After the initial investigation, the local social worker conducting the same may do either of the following:

  1. PROCEED IN ACCORDANCE WITH SECTION 20 IF THE CHILD IS ELEVEN (11) YEARS OR BELOW, OR ABOVE ELEVEN (11) BUT BELOW THIRTEEN (13) YEARS OLD, WHO ACTED WITHOUT DISCERNMENT; AND
  2. IF THE CHILD IS ABOVE ELEVEN (11) YEARS OLD BUT BELOW THIRTEEN (13) YEARS OLD AND WHO ACTED WITH DISCERNMENT, PROCEED TO DIVERSION UNDER CHAPTER 2 OF THIS ACT.
  3. IF THE CHILD IS ABOVE THIRTEEN (13) YEARS OLD BUT BELOW FIFTEEN (15) YEARS OLD, PROCEED TO DIVERSION UNDER CHAPTER 2 OF THIS ACT.
  4. IF THE CHILD IS ABOVE FIFTEEN (15) YEARS OLD BUT BELOW EIGHTEEN (18) YEARS OLD, THE APPROPRIATE TRIAL COURT SHALL DECIDE WHETHER:
    1. TO PROCEED IN ACCORDANCE WITH CHAPTER 4 (COURT PROCEEDINGS) OF THIS ACT; OR
    2. TO SUBJECT THE CHILD TO AN APPROPRIATE DIVERSION PROGRAM IN

Section 4: Section 23 of Republic Act No. 9344 is hereby amended to read as follows:

“SEC. 23. System of Diversion. –

Children in conflict with the law WHO ARE REQUIRED TO undergo diversion programs without undergoing court proceedings SHALL BE subject to the conditions herein provided:

(a) Where the imposable penalty for the crime committed is not more than six (6) years imprisonment, the law enforcement officer or Punong Barangay with the assistance of the local social welfare and development officer or other members of the LCPC shall conduct mediation, family conferencing and conciliation and, where appropriate, adopt indigenous modes of conflict resolution in accordance with the best interest of the child with a view to accomplishing the objectives of restorative justice and the formulation of a diversion program. The child and his/her family shall be present in these activities.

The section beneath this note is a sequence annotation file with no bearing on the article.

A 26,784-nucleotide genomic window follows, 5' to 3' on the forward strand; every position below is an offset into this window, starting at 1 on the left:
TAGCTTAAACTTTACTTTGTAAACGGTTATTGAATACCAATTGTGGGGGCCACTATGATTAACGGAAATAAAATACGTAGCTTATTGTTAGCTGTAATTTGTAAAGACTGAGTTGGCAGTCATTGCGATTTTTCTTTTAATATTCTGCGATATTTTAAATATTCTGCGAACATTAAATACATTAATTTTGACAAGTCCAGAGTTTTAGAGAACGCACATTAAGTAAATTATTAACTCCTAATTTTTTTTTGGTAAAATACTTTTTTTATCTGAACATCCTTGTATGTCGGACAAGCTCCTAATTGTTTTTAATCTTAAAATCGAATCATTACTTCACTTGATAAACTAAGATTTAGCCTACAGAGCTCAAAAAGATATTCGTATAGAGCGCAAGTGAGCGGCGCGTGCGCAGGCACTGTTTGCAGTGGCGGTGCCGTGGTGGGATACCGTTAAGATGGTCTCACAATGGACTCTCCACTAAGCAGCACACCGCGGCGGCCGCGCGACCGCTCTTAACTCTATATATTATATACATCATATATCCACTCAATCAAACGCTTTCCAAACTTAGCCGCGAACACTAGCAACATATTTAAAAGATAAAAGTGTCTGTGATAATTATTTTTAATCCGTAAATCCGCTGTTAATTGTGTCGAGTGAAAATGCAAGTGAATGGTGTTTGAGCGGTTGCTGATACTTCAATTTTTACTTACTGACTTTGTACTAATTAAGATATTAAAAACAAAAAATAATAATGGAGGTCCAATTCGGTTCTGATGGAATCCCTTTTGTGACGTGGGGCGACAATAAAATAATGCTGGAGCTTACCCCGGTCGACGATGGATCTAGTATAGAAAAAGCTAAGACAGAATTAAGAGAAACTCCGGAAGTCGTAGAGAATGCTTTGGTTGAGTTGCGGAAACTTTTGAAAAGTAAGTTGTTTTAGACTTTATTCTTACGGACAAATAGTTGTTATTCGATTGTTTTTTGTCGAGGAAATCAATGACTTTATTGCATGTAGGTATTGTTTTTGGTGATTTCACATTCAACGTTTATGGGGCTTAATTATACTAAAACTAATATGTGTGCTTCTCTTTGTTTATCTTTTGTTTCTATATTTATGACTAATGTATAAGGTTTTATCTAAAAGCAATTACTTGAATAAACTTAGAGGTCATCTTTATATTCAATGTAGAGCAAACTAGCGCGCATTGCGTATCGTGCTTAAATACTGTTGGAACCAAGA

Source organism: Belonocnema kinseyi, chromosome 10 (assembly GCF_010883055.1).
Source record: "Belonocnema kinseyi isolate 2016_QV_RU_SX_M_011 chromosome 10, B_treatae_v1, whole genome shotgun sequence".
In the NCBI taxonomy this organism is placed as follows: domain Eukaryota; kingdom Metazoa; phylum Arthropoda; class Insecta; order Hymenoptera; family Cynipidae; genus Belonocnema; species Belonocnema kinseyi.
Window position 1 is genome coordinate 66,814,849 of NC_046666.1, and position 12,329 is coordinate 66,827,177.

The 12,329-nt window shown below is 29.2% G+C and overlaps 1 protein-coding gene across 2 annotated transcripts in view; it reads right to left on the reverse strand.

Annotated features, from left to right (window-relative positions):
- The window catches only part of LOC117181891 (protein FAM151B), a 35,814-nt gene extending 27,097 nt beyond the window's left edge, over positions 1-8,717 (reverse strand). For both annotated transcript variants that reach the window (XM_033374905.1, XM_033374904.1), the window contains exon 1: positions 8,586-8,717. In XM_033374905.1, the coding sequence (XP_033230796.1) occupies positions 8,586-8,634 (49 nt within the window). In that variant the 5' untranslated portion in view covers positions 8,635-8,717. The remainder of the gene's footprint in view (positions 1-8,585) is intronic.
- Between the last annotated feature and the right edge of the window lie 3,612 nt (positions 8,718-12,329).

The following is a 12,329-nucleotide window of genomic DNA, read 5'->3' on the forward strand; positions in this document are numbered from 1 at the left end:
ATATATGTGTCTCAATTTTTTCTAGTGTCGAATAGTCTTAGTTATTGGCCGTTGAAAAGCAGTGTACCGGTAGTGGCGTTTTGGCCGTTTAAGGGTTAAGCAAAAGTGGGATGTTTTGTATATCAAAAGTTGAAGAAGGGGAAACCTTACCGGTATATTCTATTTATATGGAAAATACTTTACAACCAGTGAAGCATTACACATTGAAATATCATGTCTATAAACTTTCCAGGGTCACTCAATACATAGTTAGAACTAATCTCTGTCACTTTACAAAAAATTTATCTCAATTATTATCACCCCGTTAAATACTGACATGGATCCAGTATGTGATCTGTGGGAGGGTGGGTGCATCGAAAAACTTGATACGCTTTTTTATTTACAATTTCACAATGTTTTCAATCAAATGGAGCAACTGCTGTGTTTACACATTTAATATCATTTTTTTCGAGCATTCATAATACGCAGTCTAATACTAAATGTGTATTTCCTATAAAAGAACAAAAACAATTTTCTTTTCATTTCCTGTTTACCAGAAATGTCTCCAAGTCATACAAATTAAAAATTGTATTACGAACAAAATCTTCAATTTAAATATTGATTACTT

(b) In victimless crimes where the imposable penalty is not more than six (6) years imprisonment, the local social welfare and development officer shall meet with the child and his/her parents or guardians for the development of the appropriate diversion and rehabilitation program, in coordination with the BCPC;

(c) Where the imposable penalty for the crime committed exceeds six (6) years imprisonment, diversion measures may be resorted to only by the court.”

Section 5. Transitory provision – Upon the effectivity of this Act, cases of children eleven (11) years old and below at the time of the commission of the crime shall immediately be dismissed and the child shall be referred to the appropriate local social welfare and development officer or the appropriate court, as the case may be. Such officer or judge, upon thorough assessment of the child, shall determine whether to release the child to the custody of his/her parents, or refer the child to prevention programs as provided under this Act. Those with suspended sentences and undergoing rehabilitation at the youth rehabilitation center shall likewise be released, unless it is contrary to the best interest of the child.

Section 6. Separability Clause. – If any provision of this Act is declared invalid or unconstitutional, the provisions not affected thereby shall continue to be in full force and effect

Section 7. Repealing Clause – All Laws, decrees or rules inconsistent with the provisions of this Act are hereby repealed modified accordingly. Section 8. Effectivity Clause – This Act shall take effect fifteen (15) days after the completion of its publication in at least two (2) national newspapers of general circulation.